There’s this thing about traveling by yourself that invigorates the soul. Last weekend, I went on a last-minute work trip to San Saba, Texas, population 3,100, for a story in an upcoming issue of the magazine I work for. My job Thursday evening through Saturday morning was to soak in the town’s atmosphere and experience anything they had to offer for tourists. Basically, it was a mini-vacation. Not too shabby in terms of work assignments I’ve been given.
I invited my boyfriend initially (the folks who set it up said I could bring him), but with his work schedule and some other things happening, he wasn’t able to go. So, naturally, I invited my best friend next. She could go at first, but then some time conflicts came up with her, too, and I was left packing up my car Thursday afternoon by myself and getting on the road with a couple podcasts to keep me company. I’m not going to lie; I was kind of nervous.
I’ve taken road trips by myself — I drove myself home from my summer in Nashville a few years ago, which is a lo-ooong drive, but I didn’t mind. I actually enjoy time alone in the car with my thoughts or mellow music, getting to take in the scenery and speeding as much or as little as I’d like without commentary. So it wasn’t the drive itself I was worried about because, usually, anytime I’ve done a road trip on my own, I’d meet someone I know at the destination.
It was more the feeling of uncertainty once I got there that made me anxious. I had a vague itinerary: a couple wineries to visit, a hiking spot to some waterfalls, shops to browse around in. But I knew no one in this little Texas Hill Country town and would be staying in a hotel room on my own for, I think, the first time ever. I wasn’t worried about my safety whatsoever (minus the slight possibility that the historic hotel I was staying in might be haunted). It was just a bizarre feeling, I guess: calling every shot, finding my own way, and embracing the choices that come with exploring a new place. And there are many.
The strangeness, but also beauty, of my alone-time trip hit me when I went on a hike to the Gorman Falls in Colorado Bend State Park. More accurately, it was getting to the park, rather than the hike itself, that posed a couple dilemmas. I got in the car at my adorable six-bedroom (and not in the least haunted) hotel in downtown San Saba, plugged in “Colorado Bend State Park” to Google Maps, and trusted the technology maybe too much as I got on the road for the supposed 52-minute commute.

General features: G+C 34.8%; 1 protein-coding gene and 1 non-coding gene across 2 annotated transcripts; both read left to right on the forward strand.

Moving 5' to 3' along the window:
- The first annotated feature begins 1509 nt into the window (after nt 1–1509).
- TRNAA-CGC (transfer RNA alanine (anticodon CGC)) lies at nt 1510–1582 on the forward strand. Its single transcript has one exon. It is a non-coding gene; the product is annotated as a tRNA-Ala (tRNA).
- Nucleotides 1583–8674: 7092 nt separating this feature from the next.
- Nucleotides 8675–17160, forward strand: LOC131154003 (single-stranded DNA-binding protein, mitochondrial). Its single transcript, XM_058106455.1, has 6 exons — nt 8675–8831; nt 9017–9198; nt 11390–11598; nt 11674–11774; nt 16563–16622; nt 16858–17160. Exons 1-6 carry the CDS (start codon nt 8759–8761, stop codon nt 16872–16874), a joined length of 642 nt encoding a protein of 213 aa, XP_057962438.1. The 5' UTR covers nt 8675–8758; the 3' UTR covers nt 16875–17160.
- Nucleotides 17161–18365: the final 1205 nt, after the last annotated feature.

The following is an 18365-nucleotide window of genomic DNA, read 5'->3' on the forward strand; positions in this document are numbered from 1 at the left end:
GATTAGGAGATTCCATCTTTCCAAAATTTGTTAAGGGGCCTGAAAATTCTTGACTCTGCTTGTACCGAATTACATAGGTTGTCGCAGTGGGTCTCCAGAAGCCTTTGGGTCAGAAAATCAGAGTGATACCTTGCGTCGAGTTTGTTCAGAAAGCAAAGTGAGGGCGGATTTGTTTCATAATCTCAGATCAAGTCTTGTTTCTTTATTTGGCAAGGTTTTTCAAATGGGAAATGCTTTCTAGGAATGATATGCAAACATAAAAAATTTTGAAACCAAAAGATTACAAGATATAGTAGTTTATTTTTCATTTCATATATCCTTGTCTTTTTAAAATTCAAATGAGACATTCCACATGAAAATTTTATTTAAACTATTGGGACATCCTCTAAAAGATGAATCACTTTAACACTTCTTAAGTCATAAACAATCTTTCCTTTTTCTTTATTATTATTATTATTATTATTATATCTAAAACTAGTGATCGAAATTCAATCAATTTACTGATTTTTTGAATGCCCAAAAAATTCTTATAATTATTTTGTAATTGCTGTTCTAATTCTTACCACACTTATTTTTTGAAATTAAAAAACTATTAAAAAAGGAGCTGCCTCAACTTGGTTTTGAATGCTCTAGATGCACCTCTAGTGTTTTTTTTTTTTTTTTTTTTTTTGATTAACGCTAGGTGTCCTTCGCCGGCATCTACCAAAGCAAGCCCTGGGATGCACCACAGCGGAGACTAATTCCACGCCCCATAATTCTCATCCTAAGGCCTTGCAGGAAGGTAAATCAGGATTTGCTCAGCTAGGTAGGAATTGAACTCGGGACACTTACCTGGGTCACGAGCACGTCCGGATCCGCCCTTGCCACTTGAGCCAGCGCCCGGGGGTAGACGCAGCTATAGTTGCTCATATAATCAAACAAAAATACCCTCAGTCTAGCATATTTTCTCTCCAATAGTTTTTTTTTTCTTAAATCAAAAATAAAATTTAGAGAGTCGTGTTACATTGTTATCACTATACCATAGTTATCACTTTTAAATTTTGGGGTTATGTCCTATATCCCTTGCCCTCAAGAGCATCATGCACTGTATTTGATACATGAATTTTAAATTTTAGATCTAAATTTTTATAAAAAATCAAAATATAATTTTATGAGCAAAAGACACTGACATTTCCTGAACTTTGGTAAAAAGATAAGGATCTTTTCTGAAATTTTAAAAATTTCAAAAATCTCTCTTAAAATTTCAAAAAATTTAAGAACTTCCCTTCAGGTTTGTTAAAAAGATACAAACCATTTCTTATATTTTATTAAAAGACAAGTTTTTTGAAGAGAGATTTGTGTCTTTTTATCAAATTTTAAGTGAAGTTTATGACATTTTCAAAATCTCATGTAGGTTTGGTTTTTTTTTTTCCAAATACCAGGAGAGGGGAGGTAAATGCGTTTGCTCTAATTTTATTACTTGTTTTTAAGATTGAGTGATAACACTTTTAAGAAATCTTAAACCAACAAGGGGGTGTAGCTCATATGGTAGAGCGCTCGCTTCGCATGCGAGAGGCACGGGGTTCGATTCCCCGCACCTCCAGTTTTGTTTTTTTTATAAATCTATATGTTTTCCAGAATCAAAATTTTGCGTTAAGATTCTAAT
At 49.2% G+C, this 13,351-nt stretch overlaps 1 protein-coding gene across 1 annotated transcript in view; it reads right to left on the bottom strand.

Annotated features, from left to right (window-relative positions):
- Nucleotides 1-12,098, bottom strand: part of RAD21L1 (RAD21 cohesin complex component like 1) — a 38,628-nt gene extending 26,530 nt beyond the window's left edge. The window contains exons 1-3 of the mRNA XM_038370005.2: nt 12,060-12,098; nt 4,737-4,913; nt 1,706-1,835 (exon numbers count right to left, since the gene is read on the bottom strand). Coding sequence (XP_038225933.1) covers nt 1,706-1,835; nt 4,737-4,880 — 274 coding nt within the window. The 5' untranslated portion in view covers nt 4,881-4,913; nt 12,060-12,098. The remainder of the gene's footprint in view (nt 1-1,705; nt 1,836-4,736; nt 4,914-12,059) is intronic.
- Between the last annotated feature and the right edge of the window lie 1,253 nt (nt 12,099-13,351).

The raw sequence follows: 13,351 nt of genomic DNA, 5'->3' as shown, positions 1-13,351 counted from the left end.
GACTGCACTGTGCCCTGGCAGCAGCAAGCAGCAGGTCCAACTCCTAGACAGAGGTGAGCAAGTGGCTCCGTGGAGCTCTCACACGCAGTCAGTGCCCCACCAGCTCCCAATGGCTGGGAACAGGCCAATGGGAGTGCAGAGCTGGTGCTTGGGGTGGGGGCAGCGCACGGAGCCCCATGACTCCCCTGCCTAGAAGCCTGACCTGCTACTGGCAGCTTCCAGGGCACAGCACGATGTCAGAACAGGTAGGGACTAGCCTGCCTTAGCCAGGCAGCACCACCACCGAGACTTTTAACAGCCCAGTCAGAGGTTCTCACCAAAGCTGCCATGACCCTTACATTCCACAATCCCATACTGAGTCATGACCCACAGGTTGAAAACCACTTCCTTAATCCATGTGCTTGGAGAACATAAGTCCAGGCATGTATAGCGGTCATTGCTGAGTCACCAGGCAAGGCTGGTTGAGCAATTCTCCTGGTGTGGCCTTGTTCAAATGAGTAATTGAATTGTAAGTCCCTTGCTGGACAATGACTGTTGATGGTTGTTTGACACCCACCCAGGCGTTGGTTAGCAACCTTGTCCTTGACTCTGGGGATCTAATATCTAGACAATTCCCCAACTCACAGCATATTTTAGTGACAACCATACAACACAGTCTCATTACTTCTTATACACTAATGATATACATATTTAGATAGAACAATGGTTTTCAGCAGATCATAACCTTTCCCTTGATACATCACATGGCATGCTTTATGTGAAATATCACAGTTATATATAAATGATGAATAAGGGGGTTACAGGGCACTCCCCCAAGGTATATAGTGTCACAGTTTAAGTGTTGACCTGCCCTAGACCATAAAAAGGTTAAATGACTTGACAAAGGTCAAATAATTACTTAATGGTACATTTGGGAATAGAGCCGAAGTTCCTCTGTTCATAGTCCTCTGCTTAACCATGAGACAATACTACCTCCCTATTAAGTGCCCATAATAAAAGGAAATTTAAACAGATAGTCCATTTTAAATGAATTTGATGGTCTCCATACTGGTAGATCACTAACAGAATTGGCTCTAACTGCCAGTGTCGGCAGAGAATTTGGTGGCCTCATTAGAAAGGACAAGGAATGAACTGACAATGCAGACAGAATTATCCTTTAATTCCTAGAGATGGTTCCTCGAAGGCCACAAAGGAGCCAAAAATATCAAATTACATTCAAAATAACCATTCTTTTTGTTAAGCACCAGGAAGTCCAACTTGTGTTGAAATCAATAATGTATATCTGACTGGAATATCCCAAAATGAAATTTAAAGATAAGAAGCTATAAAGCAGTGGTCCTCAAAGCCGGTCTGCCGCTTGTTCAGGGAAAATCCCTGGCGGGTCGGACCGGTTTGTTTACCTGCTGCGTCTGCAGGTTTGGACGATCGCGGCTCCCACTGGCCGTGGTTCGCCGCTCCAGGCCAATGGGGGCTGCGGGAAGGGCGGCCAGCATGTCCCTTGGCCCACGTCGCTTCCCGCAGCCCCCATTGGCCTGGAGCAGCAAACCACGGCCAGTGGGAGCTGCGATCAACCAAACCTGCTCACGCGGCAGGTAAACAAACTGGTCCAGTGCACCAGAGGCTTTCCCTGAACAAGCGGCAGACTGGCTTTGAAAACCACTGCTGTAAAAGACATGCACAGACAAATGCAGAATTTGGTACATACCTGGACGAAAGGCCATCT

After 30 minutes driving down undulating two-lane roads through some of the greenest and most beautiful scenery, the map advised me to turn onto a unkempt one-lane dirt road. I hadn’t seen a sign yet for the state park, but down the gravel road I drove on my happy way, singing along to country songs and getting way too excited over every cow and goat and horse I passed. (I was raised in a city, so yes, wildlife makes me very giddy.)
After a few more turns down dirt roads, the path became bumpier with potholes and unevenness, and the trees had dangling branches that scraped against my car. I started feeling unnerved as I realized a road to a state park would probably have more traffic (I hadn’t seen a soul since turning onto the first dirt road) and wear to it than the place I was driving. And then the road abruptly ended with a gate flat in front of me with extra-large “TRESPASSING” signs covering it. Definitely not the state park. (Thank you, Google Maps).
Apparently, the hill country does not have the best cell phone reception. I parked my car to get my bearings on where I could possibly be, and my map would no longer load. When I tried to pull it up, it just showed me, a dot, amid a screen of gray nothingness. The corner of my phone read, “No Service,” and that’s when my hands really got clammy.
Y’all, I’m known for having a terrible memory. I knew I’d probably turned down four or five different dirt roads over the last 20 minutes, but whether I could backtrack them was up in the air. But I didn’t really have an option, so I turned around and tried my hardest to remember certain landmarks. After a few minutes, thankfully, I had one bar of phone service and was able to look up the accurate route to the entrance of the park. (Somehow, my route led me to the backside of the grounds, way farther than I ever needed to go.)
You know that scary, guttural laugh that only really comes out when you’re alone and something truly terrifying or embarrassing (or both) happens? One of those escaped from my stomach as I wound my way through even more verdant landscapes. I probably looked slightly psychotic, but luckily, I was alone. And I did it! I had no one to lean on or ask for help in those few moments of being lost, and finding my way out of it and on the right path was so gratifying, which made the hike all the more lovely (once I finally made it).
The rest of my trip had moments like that, albeit less dramatic — moments where I was uncertain about what to do or say, and so I’d leave it up to my gut to make decisions for me. I have always felt like a strongly independent person, but I think we all have our crutches in life, whether it’s a routine or a significant other or different familiarities. Getting away from all of that really taught me to embrace a little uncertainty and unknown, which, frankly, I could use some more of.
When has life made you feel a little lost and outside of your comfort bubble? I’d love to hear in the comments below.